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Halting China’s Economy Was Hard. Restarting It Is Harder. | Press "Enter" to skip to content

Halting China’s Economy Was Hard. Restarting It Is Harder.

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“In the past, more than a thousand people would enter a dealership in a month, and now only ten groups of people might go into a store in a month,” said Cui Dongshu, secretary general of the China Passenger Car Association. Dealerships are stuck with five months’ worth of unsold cars, he added.

General Motors is only gradually reopening its dozen Chinese assembly plants as demand justifies it and local regulations allow it. Some cities have delayed the resumption of factory production until this week, and businesses are only beginning to reopen in Hubei Province, where most of China’s infections and deaths have occurred.

Factory owners face still one more problem: slowing global demand for the goods China makes. The coronavirus outbreak is threatening global growth, which could slow factories just as they restart. “If the demand shock is not addressed fast, then it could become a problem,” said Mr. Cao, of Peking University.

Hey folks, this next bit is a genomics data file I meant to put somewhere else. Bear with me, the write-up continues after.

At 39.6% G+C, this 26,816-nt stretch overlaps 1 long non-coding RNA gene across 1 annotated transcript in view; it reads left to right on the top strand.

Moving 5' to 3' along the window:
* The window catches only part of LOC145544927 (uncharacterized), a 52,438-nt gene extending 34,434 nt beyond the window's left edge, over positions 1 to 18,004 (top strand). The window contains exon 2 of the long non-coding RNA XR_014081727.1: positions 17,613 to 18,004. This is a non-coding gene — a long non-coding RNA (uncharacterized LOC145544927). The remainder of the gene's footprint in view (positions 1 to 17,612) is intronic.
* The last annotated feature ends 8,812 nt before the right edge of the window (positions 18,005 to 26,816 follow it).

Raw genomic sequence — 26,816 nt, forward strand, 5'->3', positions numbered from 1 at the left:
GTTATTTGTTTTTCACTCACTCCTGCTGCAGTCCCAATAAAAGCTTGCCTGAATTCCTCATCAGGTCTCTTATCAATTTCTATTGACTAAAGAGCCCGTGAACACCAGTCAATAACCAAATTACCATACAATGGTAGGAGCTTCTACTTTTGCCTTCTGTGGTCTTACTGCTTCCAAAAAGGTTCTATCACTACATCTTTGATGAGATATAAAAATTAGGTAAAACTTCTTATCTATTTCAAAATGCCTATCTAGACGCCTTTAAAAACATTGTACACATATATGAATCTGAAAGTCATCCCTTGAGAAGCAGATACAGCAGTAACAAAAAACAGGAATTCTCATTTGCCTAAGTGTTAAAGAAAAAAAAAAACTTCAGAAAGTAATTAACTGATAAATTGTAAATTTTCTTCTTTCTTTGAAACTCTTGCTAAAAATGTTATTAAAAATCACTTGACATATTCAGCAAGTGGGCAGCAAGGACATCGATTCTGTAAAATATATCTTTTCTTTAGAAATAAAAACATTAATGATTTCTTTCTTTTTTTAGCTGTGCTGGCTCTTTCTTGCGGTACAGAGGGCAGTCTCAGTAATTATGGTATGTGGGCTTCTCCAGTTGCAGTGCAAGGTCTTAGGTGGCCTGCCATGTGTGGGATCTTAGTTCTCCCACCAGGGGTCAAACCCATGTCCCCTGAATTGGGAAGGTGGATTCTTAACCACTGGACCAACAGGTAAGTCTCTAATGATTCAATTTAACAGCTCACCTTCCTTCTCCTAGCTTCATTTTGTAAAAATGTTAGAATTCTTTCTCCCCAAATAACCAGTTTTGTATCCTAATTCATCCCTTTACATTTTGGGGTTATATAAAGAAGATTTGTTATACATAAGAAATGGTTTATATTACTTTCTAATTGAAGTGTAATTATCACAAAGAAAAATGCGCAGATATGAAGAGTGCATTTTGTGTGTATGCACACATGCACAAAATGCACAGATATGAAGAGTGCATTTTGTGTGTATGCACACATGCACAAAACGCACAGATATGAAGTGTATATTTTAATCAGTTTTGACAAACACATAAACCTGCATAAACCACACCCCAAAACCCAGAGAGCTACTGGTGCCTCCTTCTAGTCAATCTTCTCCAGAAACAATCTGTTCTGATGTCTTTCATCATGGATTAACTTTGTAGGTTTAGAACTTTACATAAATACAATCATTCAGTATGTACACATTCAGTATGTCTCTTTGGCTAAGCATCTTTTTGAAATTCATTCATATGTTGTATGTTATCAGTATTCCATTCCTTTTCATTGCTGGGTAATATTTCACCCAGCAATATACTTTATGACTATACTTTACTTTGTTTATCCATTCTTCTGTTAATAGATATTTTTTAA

Until China revs up fully, many people are trying to conserve cash. Shirley Zhuo, the manager at an industrial park in southern Shanghai, said that the site used to demand the various workshops there pay rent three months in advance. Now, it asks for only a single month.

“Because of the epidemic, all the orders have been canceled,” she said. “If the orders are canceled, the production cannot be completed, and the venture is shut down.”

On a nearby street, Dai Jianglai fears the imminent failure of her grilled pancake eatery. The landlord forced her to prepay two years’ rent before she opened late last year.

“I was going to interview today for a factory job, but decided instead to try one last time,” she said, standing at the bright orange counter on an almost deserted street at lunchtime. She closed soon after but hopes to reopen next week, when business might be better.


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